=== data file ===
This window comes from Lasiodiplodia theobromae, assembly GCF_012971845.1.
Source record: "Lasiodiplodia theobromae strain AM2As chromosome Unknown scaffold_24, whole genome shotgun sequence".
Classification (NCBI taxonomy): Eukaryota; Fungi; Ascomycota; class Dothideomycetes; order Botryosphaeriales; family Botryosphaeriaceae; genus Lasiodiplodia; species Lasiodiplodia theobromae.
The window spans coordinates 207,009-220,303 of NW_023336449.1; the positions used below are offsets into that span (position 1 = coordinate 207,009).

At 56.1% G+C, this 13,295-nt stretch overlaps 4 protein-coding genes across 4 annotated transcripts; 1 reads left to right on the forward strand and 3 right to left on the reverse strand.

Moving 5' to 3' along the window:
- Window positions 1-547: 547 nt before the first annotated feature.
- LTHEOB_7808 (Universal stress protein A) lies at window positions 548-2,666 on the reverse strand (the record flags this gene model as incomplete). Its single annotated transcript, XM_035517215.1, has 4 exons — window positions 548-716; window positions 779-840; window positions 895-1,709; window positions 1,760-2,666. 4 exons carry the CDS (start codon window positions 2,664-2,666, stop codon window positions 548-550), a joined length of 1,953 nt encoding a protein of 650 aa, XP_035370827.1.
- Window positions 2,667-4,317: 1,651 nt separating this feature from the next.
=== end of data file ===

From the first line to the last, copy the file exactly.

This window comes from Lasiodiplodia theobromae, assembly GCF_012971845.1.
Source record: "Lasiodiplodia theobromae strain AM2As chromosome Unknown scaffold_24, whole genome shotgun sequence".
Classification (NCBI taxonomy): Eukaryota; Fungi; Ascomycota; class Dothideomycetes; order Botryosphaeriales; family Botryosphaeriaceae; genus Lasiodiplodia; species Lasiodiplodia theobromae.
The window spans coordinates 207,009-220,303 of NW_023336449.1; the positions used below are offsets into that span (position 1 = coordinate 207,009).

At 56.1% G+C, this 13,295-nt stretch overlaps 4 protein-coding genes across 4 annotated transcripts; 1 reads left to right on the forward strand and 3 right to left on the reverse strand.

Moving 5' to 3' along the window:
- Window positions 1-547: 547 nt before the first annotated feature.
- LTHEOB_7808 (Universal stress protein A) lies at window positions 548-2,666 on the reverse strand (the record flags this gene model as incomplete). Its single annotated transcript, XM_035517215.1, has 4 exons — window positions 548-716; window positions 779-840; window positions 895-1,709; window positions 1,760-2,666. 4 exons carry the CDS (start codon window positions 2,664-2,666, stop codon window positions 548-550), a joined length of 1,953 nt encoding a protein of 650 aa, XP_035370827.1.
- Window positions 2,667-4,317: 1,651 nt separating this feature from the next.